Chapter 14

  1. Emotions influence driving because they

    D) both b and c
  2. A person who must be twice as close to an object to see it as clearly as a person with normal visual acuity has

    C) 20/40 Vision
  3. The part of peripheral vision closest to your central vision is called

    D) Fringe Vision
  4. The best way to prevent fatigue on long drives is to

    B) rest before you start
  5. While driving, drivers experience the emotion of _____ more odten than any other.
  6. Your _____ allows you to judge the distance between yourself and other objects.
    Depth Perception
  7. Carbon Monoxide gas is present in the _____ of a vehicle.
  8. Most collisions involving older drivers are caused by failure to
    Yeild the right of way
  9. How can anger affect your ability to drive?
    • Anger can impair all of your driving skills.
    • You might take risks you would not take if you were calm.
    • You also might not see everything you should see and miss an important clue.
    • You might cause other drivers to stop or swerve abruptly.
  10. How can you help a driver when you are a passenger?
    • Avoid saying or doing anything that might distract or upset the driver. Refrain from heated discussions. Talk about positive events.
    • Discourage the driver from taking reckless actions. Be prepared to intervene if the driver endangers others by reckless driving. Encourage the driver to let someone else drive, or refuse to ride in the same vehicle. Do what you must to protect yourself and others.
    • Do not hesitate to compliment the driver for doing a good job of driving in a difficult situation. You might need the same support when you are the driver.
  11. What can you do to manage your emotions while driving?
    • Use the IPDE process to drive in an organized manner. Learn and use correct driving procedures until they become habits. You then will be more likely to excute the proper action, even when under emotional stress.
    • Anticipate emotion-producing situations, and adjust your expectations. Say to yourself, "I know there will be delays during rush hour, so I will allow more time to get home. I will not let the actions of others bother me."
    • If you encounter an aggressive driver, do not challenge the driver. Avoid eye contact, ignore gestures, and remain calm. Adopt a "yeild" attitude.
    • Try to adjust your route to avoid irritating traffic situations.
    • If you are tired, make a special effort to manage your emotions. A tired person can become upset more easily.
    • Analyze your mistakes. Learn from them so that you are less likely to repeat the same mistakes.
    • Keep courtesy as one of your personal rules of the road.
  12. How do emotions influence your willingness to accept risk?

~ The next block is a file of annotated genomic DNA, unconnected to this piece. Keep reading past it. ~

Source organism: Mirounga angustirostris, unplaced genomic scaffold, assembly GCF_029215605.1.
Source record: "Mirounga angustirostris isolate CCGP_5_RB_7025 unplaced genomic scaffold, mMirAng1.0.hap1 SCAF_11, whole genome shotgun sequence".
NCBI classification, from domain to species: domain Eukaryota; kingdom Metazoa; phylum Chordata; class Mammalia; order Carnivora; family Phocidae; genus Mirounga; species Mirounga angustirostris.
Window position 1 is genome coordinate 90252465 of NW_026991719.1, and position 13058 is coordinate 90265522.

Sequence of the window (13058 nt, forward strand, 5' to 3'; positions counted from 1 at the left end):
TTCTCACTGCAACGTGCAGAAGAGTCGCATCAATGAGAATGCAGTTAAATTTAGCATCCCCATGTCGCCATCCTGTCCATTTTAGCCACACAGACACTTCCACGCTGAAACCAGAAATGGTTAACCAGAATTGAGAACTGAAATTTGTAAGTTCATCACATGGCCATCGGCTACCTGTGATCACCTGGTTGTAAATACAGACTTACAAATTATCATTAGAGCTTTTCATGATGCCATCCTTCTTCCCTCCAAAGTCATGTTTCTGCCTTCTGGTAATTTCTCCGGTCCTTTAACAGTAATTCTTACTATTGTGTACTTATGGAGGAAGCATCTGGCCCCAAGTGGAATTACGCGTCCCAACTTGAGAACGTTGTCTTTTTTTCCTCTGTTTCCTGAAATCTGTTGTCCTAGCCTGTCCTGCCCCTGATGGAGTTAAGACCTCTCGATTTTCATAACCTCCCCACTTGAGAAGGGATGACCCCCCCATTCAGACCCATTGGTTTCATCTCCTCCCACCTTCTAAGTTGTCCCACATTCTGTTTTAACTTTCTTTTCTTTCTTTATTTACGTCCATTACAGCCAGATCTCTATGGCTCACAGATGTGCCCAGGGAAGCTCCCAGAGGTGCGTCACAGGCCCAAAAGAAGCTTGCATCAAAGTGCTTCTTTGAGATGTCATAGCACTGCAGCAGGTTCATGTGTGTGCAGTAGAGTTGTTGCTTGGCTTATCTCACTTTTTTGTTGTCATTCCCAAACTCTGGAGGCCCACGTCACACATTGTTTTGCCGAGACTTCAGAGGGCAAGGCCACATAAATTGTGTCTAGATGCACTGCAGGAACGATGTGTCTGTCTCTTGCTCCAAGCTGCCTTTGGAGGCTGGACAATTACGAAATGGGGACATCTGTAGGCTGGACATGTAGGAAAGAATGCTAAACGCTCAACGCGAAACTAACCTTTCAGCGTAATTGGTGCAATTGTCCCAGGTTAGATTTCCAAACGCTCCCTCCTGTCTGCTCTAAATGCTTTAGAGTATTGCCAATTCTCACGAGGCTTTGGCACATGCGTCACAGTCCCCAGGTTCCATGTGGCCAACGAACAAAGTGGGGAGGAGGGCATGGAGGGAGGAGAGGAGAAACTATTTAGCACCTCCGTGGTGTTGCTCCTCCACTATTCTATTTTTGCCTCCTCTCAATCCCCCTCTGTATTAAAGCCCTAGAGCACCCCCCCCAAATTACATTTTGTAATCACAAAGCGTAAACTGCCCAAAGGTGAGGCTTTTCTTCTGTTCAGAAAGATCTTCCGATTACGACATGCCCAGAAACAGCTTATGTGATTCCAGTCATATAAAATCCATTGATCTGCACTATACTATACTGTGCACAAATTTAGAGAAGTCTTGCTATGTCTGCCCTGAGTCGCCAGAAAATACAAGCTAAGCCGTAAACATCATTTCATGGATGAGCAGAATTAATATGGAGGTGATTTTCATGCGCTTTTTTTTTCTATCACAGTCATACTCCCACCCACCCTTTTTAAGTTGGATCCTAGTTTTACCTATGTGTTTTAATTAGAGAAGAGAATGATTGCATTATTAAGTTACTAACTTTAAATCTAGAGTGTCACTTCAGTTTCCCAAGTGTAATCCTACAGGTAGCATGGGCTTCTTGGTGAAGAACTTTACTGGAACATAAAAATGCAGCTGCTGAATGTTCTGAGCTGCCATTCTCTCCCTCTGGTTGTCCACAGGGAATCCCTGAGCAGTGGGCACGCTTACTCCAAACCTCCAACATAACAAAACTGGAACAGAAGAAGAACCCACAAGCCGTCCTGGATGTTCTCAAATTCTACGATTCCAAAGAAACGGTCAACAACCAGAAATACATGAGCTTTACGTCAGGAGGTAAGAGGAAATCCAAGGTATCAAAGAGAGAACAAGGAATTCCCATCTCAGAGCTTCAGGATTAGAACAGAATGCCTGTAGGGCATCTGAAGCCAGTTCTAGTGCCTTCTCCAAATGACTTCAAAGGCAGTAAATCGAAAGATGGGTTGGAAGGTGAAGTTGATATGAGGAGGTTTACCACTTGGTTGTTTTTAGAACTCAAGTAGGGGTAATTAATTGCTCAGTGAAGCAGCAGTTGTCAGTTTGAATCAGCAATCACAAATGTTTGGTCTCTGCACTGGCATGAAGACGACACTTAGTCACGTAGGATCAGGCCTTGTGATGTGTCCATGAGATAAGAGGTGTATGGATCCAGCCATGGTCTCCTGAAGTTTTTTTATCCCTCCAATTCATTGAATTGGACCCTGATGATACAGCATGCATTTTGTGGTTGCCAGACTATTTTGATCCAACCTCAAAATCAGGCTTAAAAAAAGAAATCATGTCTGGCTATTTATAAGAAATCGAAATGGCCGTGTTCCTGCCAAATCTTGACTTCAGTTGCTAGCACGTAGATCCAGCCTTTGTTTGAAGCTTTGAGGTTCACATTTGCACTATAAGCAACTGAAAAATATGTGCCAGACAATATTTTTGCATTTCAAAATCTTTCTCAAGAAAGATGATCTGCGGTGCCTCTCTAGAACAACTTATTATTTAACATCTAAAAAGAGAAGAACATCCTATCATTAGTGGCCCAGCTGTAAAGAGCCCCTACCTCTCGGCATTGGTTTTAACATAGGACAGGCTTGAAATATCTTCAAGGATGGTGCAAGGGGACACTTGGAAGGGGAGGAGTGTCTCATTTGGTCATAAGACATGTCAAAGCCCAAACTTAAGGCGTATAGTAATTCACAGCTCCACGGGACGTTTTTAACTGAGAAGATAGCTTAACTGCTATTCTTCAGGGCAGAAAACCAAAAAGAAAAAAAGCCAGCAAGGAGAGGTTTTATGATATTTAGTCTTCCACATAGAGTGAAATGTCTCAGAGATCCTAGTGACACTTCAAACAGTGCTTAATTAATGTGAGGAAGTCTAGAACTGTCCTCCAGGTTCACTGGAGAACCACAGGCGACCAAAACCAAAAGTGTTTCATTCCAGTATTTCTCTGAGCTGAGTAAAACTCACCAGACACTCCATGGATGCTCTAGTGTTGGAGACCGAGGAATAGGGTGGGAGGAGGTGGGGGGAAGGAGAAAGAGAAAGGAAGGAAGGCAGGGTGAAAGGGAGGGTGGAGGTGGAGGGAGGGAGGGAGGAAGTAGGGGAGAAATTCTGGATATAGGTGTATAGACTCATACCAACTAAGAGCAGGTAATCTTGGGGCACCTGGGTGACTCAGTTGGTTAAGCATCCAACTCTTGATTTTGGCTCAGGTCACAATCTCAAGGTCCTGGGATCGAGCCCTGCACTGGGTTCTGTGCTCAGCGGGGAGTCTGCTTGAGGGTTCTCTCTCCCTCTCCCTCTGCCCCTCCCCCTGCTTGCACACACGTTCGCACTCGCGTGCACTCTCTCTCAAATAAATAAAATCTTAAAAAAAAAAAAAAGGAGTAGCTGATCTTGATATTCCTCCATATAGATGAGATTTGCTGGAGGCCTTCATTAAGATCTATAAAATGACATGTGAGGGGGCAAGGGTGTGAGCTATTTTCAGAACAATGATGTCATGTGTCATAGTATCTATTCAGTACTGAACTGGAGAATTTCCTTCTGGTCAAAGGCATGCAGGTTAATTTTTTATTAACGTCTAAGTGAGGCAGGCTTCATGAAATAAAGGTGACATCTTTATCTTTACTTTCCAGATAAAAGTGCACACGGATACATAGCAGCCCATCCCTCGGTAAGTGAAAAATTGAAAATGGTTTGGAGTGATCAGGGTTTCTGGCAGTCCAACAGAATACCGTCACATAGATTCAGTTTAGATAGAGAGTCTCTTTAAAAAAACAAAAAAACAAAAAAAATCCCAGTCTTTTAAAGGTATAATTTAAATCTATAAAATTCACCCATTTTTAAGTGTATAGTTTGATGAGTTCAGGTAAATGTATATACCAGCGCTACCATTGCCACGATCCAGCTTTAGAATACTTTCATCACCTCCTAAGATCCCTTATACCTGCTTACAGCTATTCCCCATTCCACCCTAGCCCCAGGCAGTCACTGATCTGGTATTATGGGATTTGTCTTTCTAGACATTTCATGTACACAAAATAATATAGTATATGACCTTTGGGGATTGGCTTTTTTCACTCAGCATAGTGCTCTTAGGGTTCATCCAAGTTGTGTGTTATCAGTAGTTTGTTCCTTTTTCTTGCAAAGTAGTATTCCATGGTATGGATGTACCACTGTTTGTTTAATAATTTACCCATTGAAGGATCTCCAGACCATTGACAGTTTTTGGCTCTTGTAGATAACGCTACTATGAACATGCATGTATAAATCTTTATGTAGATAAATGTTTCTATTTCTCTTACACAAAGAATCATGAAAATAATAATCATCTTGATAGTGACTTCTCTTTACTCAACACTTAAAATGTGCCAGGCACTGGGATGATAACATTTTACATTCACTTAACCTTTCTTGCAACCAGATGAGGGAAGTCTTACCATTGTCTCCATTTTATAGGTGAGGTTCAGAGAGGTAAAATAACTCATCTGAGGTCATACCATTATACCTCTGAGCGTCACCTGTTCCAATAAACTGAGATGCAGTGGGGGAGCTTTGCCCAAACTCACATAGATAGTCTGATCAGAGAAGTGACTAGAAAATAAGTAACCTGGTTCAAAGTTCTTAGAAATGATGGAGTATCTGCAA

Your emotions have a big influence on the amount of risk you are willing to take. You probably will be more likely to take risks if you are angry than if you are happy. Your emotions might cause you to take chances at different times on the same roadways. Sometimes you might be so uninterested in your trip that you don't give your complete attention to the driving task.
  13. What are the parts of your field of vision?
    • Central Vision: This straight-ahead pat of your field of vision is a small, 10-degree, cone-shaped area.
    • Peripheral Vision: Surrounds your central vision. The father from the central vision, the less clear the view.
    • Fringe Vision: The part of your peripheral vision closest to your central vision.
    • Side Fringe Vision: Used to monitor a zone condition after it has been identified in central vision.
    • Upper Fringe Vision: Used to detect changes in the rear mirror.
    • Lower Fringe Vision: Used tomonitor refernce points for vehicle position.
    • Tunnel Vision: A narrow feild of vision, 140 degrees or less.
  14. What can you do to compensate for poor depth perception?
    • Use a following distance greater than three sconds
    • Allow for addtional clear distance ahead before passing
    • Allow greater distances at night than at daytime. (Darkness hides many guides you use in the daytime.)
  15. What can you do to combat fatigue?
    • Rest before you start
    • Change drivers often
    • Stop every two hours. Walk, strech, get a beverage or snack, or take a nap on long trips
    • Wear sunglasses in bright sunlight and to shield against snow glare
    • Use your orderly visual search pattern to keep your eyes moving
    • Be active-listen to the radio, sing, or talk with your passengers
    • Stop in a safe, well-lighted place if you feel drowsy. Lock the vehicle and take a nap
  16. What can you do to avoid carbon monoxide exposure and deal with its effects?
    • If your vehicle is parked in a garage at home, open the garage door before starting the engine
    • Avoid running the engine inside a garage. Move your vehicle outside after starting the engie
    • In stop-and-go traffic, keep a three-second following distance. Stop where you can see the tires of the vehicle ahead touching the pavement
    • In traffic jams, especially in enclosed areas, turn off the engine when possible
    • Check your exhaust system regularly
    • Do not drive with the rear windows open
    • Move a person who is ovecome by carbon monoxide into fresh air. Seek medical help immediately
  17. What can drivers who have permanent disabilities do to compensate?
    • Special vehicle equipment and controls can make it possible for many peole with permanent disabilities to drive
    • Others can control their disabilities with medication
Card Set
Chapter 14
Test on 4/4/11